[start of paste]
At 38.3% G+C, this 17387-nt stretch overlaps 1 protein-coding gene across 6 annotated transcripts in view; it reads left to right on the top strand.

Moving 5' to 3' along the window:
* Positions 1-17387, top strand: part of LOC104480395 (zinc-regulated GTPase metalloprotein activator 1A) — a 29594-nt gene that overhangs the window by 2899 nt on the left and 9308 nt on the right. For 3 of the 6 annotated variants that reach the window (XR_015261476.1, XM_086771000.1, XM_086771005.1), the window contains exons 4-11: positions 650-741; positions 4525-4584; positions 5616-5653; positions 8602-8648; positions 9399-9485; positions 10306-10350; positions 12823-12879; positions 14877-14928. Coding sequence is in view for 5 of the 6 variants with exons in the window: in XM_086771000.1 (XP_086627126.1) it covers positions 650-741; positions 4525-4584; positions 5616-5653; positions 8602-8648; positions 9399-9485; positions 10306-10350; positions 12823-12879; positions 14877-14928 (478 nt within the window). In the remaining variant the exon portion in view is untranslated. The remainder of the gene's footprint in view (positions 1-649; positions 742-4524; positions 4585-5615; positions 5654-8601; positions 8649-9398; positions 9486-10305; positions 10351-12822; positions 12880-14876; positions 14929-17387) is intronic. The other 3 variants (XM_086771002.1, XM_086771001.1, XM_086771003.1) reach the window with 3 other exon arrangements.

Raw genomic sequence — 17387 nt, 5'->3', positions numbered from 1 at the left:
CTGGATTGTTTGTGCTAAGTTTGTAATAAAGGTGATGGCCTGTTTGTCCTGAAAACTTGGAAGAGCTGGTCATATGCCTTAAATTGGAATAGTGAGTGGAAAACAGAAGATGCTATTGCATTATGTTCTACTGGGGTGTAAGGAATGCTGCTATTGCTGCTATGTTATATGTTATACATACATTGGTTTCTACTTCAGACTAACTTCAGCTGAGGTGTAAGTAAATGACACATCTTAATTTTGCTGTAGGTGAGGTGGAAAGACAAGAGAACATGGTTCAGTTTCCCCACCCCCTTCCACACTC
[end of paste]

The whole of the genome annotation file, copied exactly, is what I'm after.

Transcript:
At 38.3% G+C, this 17387-nt stretch overlaps 1 protein-coding gene across 6 annotated transcripts in view; it reads left to right on the top strand.

Moving 5' to 3' along the window:
* Positions 1-17387, top strand: part of LOC104480395 (zinc-regulated GTPase metalloprotein activator 1A) — a 29594-nt gene that overhangs the window by 2899 nt on the left and 9308 nt on the right. For 3 of the 6 annotated variants that reach the window (XR_015261476.1, XM_086771000.1, XM_086771005.1), the window contains exons 4-11: positions 650-741; positions 4525-4584; positions 5616-5653; positions 8602-8648; positions 9399-9485; positions 10306-10350; positions 12823-12879; positions 14877-14928. Coding sequence is in view for 5 of the 6 variants with exons in the window: in XM_086771000.1 (XP_086627126.1) it covers positions 650-741; positions 4525-4584; positions 5616-5653; positions 8602-8648; positions 9399-9485; positions 10306-10350; positions 12823-12879; positions 14877-14928 (478 nt within the window). In the remaining variant the exon portion in view is untranslated. The remainder of the gene's footprint in view (positions 1-649; positions 742-4524; positions 4585-5615; positions 5654-8601; positions 8649-9398; positions 9486-10305; positions 10351-12822; positions 12880-14876; positions 14929-17387) is intronic. The other 3 variants (XM_086771002.1, XM_086771001.1, XM_086771003.1) reach the window with 3 other exon arrangements.

Raw genomic sequence — 17387 nt, 5'->3', positions numbered from 1 at the left:
CTGGATTGTTTGTGCTAAGTTTGTAATAAAGGTGATGGCCTGTTTGTCCTGAAAACTTGGAAGAGCTGGTCATATGCCTTAAATTGGAATAGTGAGTGGAAAACAGAAGATGCTATTGCATTATGTTCTACTGGGGTGTAAGGAATGCTGCTATTGCTGCTATGTTATATGTTATACATACATTGGTTTCTACTTCAGACTAACTTCAGCTGAGGTGTAAGTAAATGACACATCTTAATTTTGCTGTAGGTGAGGTGGAAAGACAAGAGAACATGGTTCAGTTTCCCCACCCCCTTCCACACTC